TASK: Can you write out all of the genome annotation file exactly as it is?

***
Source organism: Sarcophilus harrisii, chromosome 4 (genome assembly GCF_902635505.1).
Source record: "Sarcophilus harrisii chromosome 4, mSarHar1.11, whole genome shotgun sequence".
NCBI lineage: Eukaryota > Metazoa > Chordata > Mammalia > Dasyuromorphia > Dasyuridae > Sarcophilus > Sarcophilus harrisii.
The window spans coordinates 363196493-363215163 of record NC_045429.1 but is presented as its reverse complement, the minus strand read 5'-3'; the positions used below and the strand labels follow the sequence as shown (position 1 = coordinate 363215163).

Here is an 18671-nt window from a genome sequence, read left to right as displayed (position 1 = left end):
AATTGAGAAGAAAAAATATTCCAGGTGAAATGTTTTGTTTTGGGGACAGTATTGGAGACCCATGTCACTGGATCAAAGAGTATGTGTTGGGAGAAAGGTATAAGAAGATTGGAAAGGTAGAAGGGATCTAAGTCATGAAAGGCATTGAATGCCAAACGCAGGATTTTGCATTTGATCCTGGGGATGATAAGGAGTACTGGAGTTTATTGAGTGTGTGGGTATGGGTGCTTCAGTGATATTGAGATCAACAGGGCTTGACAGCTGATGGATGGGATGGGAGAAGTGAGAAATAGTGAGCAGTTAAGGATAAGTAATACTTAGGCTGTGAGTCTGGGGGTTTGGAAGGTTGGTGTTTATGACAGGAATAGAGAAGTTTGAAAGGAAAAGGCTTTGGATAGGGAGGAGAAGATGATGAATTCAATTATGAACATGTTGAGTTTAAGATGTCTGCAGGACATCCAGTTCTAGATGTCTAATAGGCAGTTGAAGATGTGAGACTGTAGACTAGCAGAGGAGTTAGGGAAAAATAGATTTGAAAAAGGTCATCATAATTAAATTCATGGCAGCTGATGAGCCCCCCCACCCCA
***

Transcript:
Source organism: Sarcophilus harrisii, chromosome 4 (genome assembly GCF_902635505.1).
Source record: "Sarcophilus harrisii chromosome 4, mSarHar1.11, whole genome shotgun sequence".
NCBI lineage: Eukaryota > Metazoa > Chordata > Mammalia > Dasyuromorphia > Dasyuridae > Sarcophilus > Sarcophilus harrisii.
The window spans coordinates 363196493-363215163 of record NC_045429.1 but is presented as its reverse complement, the minus strand read 5'-3'; the positions used below and the strand labels follow the sequence as shown (position 1 = coordinate 363215163).

Here is an 18671-nt window from a genome sequence, read left to right as displayed (position 1 = left end):
AATTGAGAAGAAAAAATATTCCAGGTGAAATGTTTTGTTTTGGGGACAGTATTGGAGACCCATGTCACTGGATCAAAGAGTATGTGTTGGGAGAAAGGTATAAGAAGATTGGAAAGGTAGAAGGGATCTAAGTCATGAAAGGCATTGAATGCCAAACGCAGGATTTTGCATTTGATCCTGGGGATGATAAGGAGTACTGGAGTTTATTGAGTGTGTGGGTATGGGTGCTTCAGTGATATTGAGATCAACAGGGCTTGACAGCTGATGGATGGGATGGGAGAAGTGAGAAATAGTGAGCAGTTAAGGATAAGTAATACTTAGGCTGTGAGTCTGGGGGTTTGGAAGGTTGGTGTTTATGACAGGAATAGAGAAGTTTGAAAGGAAAAGGCTTTGGATAGGGAGGAGAAGATGATGAATTCAATTATGAACATGTTGAGTTTAAGATGTCTGCAGGACATCCAGTTCTAGATGTCTAATAGGCAGTTGAAGATGTGAGACTGTAGACTAGCAGAGGAGTTAGGGAAAAATAGATTTGAAAAAGGTCATCATAATTAAATTCATGGCAGCTGATGAGCCCCCCCACCCCA